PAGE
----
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Prince Amyn Mohamed Aga Khan Speaking at Zamana Gallery-1989-01-26

Thursday, 1989, January 26

Zamana Gallery

Africa Ismaili
Prince Amyn Muhammad Aga Khan

On 26 January, 1989, Prince Amyn Mohammed, A Director of the Aga Khan Trust for Culture, opened the most important exhibition of Islamic calligraphy to be seen in London for many years.

The exhibition at the Zamana Gallery was entitled : Islamic Calligraphy : Sacred and Secular Writings, and contained many rare and beautiful examples dating back over the past one thousand years, drawn from Spain, Egypt, Turkey, Iran, India and Africa and consisting of works sent by galleries and from private collections.

The exhibition, which has already received much acclaim in Geneva and Dublin, will transfer after closing in London on 26th March, 1989 to Zurich and will move to Amman later in the year.

Speaking at the opening, Prince Amyn Mohammed said that of all art forms " Calligraphy holds pride of place as the foremost and perhaps most characteristic of the modes of visual expression in Islam." The tradition of calligraphy "started with the earliest written versions of the Quran in the mid-seventh century," said Prince Amyn Mohammed, "gained speed between the ninth and tenth centuries, when Arabic calligraphy entered a more codified form, knew a slight decline with the spread of printing throughout the Muslim world, but basically enjoyed ten centuries of uninterrupted growth and splendour. It is a tradition which still endures today among Muslims scattered across the far reaches of the globe."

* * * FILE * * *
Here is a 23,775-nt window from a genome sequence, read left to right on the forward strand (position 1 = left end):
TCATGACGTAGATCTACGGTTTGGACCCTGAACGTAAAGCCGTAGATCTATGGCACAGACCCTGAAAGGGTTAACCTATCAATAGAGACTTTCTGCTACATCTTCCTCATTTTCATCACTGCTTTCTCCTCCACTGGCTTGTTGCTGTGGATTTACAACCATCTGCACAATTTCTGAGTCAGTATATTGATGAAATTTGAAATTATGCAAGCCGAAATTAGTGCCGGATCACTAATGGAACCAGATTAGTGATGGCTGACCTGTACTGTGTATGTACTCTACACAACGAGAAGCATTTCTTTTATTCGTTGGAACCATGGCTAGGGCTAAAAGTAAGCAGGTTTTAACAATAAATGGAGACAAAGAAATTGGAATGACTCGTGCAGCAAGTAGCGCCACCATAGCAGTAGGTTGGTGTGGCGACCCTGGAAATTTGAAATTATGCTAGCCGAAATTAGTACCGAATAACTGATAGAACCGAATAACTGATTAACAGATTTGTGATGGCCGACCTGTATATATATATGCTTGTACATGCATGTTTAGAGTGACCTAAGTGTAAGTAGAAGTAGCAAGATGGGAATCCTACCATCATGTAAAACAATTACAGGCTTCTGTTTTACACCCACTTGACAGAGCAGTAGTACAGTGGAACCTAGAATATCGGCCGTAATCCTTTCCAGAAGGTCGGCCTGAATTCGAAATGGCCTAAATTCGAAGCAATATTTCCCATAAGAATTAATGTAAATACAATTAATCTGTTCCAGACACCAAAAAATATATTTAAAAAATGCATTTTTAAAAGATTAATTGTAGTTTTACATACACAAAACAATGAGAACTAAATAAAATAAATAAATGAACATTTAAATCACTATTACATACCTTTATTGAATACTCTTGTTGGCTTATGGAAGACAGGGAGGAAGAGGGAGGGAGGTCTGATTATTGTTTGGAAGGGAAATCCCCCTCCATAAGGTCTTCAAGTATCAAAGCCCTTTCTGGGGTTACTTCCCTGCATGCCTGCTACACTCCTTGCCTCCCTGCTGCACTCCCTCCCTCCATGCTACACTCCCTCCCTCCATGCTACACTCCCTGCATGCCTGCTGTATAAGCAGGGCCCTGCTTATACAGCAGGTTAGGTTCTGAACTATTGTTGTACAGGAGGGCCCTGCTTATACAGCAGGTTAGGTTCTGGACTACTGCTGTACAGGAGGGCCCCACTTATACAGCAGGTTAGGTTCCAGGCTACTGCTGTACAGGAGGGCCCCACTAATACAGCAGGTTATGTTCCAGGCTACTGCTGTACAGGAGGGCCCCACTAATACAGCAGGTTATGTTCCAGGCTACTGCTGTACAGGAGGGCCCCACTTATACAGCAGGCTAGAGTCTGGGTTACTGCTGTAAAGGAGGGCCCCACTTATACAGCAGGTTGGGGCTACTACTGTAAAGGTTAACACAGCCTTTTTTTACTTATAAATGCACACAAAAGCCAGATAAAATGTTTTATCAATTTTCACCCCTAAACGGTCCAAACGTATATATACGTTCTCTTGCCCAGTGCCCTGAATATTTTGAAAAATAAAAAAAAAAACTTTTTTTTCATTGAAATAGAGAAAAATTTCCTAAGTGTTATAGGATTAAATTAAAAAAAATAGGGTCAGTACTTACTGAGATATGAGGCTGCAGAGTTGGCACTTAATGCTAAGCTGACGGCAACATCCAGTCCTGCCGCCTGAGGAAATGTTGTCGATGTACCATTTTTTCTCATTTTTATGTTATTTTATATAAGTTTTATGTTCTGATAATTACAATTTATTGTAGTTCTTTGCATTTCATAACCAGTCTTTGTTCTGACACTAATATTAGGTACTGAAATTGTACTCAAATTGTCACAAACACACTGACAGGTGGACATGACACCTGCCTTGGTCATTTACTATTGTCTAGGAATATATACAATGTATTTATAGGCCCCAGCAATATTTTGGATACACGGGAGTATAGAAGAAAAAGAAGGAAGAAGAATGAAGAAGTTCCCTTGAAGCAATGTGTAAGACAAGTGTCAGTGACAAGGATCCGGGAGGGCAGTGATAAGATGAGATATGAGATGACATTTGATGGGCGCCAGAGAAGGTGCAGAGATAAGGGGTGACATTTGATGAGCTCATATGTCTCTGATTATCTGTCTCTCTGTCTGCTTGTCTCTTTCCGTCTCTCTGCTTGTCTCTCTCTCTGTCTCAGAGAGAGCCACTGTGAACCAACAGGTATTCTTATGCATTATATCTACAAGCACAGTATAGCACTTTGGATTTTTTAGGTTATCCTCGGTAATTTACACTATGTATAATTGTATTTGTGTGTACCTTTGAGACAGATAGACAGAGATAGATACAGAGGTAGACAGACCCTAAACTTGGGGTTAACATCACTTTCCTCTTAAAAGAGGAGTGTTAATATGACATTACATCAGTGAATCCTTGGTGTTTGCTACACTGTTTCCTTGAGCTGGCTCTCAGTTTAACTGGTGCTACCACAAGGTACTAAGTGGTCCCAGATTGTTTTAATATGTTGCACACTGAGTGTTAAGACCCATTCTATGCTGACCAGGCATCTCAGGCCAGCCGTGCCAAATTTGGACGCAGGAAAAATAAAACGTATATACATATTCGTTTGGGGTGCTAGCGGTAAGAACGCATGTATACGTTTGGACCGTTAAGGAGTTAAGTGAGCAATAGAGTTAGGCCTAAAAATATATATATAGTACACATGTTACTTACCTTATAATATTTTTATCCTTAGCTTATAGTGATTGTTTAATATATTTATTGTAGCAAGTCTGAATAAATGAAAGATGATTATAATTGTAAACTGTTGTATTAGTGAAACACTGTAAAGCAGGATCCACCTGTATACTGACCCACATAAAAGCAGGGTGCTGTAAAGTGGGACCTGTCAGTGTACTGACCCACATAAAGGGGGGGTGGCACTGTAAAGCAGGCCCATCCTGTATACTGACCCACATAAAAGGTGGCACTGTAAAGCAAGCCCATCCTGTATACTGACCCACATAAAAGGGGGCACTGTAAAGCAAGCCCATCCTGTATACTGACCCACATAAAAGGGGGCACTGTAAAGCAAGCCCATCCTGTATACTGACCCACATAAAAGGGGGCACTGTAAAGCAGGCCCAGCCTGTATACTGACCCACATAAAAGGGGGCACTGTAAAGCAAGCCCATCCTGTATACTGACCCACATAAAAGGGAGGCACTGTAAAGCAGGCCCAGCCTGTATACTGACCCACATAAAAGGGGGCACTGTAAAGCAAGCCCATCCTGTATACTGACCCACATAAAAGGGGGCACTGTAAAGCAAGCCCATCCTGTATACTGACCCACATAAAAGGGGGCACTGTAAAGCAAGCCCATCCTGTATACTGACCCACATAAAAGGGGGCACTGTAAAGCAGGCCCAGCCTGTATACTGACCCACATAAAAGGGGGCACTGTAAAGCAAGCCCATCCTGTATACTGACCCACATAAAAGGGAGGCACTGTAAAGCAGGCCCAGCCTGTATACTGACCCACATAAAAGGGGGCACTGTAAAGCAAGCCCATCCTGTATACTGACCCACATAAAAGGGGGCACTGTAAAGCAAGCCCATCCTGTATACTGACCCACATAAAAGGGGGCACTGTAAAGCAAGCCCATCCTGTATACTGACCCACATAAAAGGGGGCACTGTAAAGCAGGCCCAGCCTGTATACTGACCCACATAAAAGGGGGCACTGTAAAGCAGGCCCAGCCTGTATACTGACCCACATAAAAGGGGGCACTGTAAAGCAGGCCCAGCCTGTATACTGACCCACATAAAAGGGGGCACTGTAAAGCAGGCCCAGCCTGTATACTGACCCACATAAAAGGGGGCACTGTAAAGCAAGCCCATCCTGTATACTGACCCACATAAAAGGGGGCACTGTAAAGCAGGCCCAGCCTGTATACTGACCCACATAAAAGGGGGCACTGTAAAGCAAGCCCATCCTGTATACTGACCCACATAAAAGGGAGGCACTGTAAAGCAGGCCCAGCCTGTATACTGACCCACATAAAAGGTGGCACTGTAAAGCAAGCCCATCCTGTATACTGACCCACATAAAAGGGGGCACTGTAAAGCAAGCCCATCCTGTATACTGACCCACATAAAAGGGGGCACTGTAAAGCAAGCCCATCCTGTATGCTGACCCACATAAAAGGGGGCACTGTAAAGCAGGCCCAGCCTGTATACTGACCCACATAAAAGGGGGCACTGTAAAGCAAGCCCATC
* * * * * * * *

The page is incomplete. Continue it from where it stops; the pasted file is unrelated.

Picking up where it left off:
"Script is a binding artistic and visual medium between Muslims, through the Quran and also between the various peoples and minorities forming the Muslim Umma. It thus constitutes a formal expression of Islam's universality and of its universal aspirations," said Prince Amyn Mohammed.

"It is particularly appropriate that this exhibition should open in London whose role in researching, in understanding and in bringing to international attention, the arts of non-Western cultures has for so many centuries been so great," He conclude.

The Zamana Gallery, dedicated to presenting the arts, architecture and culture of the developing world and more particularly the Islamic world, was established in 1985 by Mowlana Hazar Imam. The Gallery falls under the auspices of the Aga Khan Trust for Culture, which promotes and focuses attention on contemporary expressions of the Islamic humanistic tradition. The Trust concentrates particularly on the architecture and the planning of the build environment and assists those responsible for shaping its future.

Among the Trust's other activities are the triennial Aga Khan Award for Architecture which permeates outstanding architectural projects as well as organizing international seminars and maintaining a documentation centre, and the Aga Khan Program for Islamic Architecture at Harvard University and the Massachusetts Institute of Technology, which supports a joint programme leading to a Masters Degree in Design for Islamic Societies. The Trust also sponsors an urban housing programme at Harvard and the publication of MIMAR, a quarterly journal featuring architecture in development.

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